Breast pain, or mastalgia, is a common problem. Many women suffer breast pain so severe that it affects their lifestyles, marriages and sexual relationships, and even prevents some from hugging their children.
If no obvious physical cause is found, the problem is all too often dismissed, without appropriate empathy and reassurance, as a normal physiological effect. A careful, sympathetic clinical approach, however, followed by reassurance after examination, will be sufficient treatment for most.
Symptoms of Mastalgia usually presents as a heaviness or discomfort in the breast or as a pricking or stabbing sensation. The pain may radiate down the inner arm when the patient is carrying heavy objects or when the arm is in constant use, as in scrubbing floors.
Key facts and checkpoints
The typical age span for mastalgia is 30-50 years.
The peak incidence is 35-45 years.
There are four common clinical presentations:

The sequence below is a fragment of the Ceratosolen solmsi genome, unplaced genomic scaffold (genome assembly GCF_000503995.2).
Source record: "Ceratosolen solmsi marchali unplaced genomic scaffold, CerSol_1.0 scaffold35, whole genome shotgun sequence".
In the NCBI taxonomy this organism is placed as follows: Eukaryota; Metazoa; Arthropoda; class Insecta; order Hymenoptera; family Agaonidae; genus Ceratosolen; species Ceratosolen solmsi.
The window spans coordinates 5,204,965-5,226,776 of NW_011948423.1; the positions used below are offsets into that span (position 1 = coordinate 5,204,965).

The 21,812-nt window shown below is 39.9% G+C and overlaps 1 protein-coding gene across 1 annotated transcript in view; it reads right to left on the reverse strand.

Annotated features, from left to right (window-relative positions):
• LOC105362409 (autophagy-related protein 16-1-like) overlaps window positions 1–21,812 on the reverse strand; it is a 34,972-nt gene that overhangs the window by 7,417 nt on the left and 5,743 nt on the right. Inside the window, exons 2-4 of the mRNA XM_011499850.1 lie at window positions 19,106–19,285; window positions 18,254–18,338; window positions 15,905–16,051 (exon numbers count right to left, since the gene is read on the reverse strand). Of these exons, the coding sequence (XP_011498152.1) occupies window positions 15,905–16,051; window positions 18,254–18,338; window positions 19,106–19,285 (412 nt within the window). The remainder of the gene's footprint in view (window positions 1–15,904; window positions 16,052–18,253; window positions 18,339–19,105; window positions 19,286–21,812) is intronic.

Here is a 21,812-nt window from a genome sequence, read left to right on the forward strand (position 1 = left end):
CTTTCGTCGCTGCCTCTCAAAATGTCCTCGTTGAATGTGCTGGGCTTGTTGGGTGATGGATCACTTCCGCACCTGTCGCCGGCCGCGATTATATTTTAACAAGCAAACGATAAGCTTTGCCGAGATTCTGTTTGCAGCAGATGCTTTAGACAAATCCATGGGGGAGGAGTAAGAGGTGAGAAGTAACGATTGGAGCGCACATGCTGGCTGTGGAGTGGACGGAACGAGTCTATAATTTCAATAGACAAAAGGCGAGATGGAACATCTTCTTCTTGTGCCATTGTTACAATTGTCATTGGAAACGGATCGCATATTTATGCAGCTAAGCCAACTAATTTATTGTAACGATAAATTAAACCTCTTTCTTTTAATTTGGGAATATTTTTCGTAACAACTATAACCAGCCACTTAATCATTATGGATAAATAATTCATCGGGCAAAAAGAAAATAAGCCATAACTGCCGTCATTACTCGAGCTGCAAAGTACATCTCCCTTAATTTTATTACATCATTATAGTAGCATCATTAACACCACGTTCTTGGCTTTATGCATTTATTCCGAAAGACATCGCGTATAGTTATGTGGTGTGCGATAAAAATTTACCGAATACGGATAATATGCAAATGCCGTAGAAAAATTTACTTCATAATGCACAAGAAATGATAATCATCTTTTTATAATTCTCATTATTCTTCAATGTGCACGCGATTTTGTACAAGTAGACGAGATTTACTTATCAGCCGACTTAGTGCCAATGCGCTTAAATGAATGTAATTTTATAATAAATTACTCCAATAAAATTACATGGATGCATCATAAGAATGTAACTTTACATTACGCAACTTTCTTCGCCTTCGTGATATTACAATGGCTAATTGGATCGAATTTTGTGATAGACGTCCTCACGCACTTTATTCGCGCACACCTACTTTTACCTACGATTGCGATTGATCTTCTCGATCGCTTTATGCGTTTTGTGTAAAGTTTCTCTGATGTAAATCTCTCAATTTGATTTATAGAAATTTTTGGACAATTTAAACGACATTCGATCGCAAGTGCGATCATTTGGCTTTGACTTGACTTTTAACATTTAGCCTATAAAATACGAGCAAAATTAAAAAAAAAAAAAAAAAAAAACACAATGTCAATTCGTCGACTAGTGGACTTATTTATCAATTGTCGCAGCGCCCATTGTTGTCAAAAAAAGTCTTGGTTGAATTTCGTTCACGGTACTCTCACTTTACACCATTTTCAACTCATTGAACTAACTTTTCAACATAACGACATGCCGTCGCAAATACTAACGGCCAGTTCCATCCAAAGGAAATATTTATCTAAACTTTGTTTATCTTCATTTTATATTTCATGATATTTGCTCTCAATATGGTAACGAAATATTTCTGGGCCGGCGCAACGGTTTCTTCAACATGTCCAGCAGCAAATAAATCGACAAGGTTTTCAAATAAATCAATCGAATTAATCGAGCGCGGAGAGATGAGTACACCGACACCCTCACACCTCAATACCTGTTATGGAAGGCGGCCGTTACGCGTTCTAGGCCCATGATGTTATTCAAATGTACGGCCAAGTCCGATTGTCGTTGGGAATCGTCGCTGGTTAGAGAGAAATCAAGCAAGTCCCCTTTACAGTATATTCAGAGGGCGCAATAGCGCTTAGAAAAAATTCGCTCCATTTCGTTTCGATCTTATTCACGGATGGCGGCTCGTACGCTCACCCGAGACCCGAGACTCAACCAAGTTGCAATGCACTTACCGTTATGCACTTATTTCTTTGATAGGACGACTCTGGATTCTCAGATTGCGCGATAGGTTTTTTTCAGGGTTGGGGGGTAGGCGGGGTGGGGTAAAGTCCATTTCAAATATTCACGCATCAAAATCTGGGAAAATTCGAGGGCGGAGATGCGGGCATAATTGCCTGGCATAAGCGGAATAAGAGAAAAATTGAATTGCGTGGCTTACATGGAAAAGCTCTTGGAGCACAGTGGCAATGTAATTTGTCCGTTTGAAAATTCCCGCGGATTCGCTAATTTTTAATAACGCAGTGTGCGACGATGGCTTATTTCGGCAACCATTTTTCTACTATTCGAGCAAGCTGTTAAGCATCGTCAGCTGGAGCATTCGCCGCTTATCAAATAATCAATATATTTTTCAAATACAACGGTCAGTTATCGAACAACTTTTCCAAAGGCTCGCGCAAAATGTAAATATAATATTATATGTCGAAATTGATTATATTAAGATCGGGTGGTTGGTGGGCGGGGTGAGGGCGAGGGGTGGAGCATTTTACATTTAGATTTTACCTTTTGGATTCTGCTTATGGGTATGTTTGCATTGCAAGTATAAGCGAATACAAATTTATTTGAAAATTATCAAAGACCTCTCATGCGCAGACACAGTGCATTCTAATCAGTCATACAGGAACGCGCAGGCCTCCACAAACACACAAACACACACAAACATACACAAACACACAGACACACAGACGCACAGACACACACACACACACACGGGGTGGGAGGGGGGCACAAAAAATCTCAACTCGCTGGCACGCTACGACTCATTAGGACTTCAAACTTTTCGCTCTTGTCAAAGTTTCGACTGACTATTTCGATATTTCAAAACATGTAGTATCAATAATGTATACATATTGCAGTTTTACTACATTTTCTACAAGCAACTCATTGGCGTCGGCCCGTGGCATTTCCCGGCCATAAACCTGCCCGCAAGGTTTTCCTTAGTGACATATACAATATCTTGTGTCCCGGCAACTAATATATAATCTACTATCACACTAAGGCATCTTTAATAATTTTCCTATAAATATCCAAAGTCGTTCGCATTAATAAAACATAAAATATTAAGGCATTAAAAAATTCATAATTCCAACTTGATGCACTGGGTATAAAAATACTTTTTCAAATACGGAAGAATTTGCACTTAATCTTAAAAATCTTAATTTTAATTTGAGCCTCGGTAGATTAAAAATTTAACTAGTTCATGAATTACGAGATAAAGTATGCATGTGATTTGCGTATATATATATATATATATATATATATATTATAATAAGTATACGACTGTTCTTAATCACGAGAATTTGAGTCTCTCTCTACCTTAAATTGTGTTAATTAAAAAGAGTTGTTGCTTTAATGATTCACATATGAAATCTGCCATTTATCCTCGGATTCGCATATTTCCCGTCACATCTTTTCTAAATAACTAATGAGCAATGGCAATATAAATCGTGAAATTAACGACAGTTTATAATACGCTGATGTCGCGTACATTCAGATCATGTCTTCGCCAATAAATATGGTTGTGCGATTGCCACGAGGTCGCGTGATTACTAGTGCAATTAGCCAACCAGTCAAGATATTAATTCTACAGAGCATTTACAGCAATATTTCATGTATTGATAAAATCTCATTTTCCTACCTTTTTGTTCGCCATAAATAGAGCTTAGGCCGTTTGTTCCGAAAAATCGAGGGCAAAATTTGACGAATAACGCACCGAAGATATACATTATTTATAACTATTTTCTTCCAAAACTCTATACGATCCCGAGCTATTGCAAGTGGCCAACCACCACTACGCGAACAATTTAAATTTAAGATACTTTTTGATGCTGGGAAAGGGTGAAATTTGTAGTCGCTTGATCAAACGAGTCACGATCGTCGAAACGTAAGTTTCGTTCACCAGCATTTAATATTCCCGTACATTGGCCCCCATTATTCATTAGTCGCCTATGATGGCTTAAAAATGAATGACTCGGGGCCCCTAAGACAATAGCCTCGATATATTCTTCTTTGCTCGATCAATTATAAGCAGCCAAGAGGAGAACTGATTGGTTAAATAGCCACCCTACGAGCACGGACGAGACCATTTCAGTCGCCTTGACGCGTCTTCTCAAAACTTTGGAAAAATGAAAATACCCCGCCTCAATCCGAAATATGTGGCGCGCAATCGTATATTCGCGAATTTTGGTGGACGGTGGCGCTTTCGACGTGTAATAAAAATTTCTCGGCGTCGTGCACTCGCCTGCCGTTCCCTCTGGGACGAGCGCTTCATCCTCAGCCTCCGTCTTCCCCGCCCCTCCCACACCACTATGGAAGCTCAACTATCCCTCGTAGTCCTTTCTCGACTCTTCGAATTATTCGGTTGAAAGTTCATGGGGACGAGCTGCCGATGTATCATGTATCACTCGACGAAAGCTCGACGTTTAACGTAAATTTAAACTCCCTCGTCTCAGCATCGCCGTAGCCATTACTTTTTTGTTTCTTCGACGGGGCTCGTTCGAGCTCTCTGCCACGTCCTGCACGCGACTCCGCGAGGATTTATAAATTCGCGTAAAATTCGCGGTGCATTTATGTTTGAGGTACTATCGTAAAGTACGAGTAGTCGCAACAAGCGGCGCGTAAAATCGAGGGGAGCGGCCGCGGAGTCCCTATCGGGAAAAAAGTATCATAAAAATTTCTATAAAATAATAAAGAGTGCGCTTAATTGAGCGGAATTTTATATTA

1. diffuse, bilateral cyclical mastalgia
2. diffuse, bilateral non-cyclical mastalgia
3. unilateral diffuse non-cyclical mastalgia
4. localised breast pain
The specific type of mastalgia should be identified.
The commonest type is cyclical mastalgia.
Premenstrual mastalgia (part of type 1) is common.
An underlying malignancy should always be excluded.
Less than 10% of breast cancers present with localised pain.
Only about 1 in 200 women with mastalgia are found to have breast cancer.
The problems, especially types 2 and 3, are difficult to alleviate.
2011 John Murtagh's Fifth edition published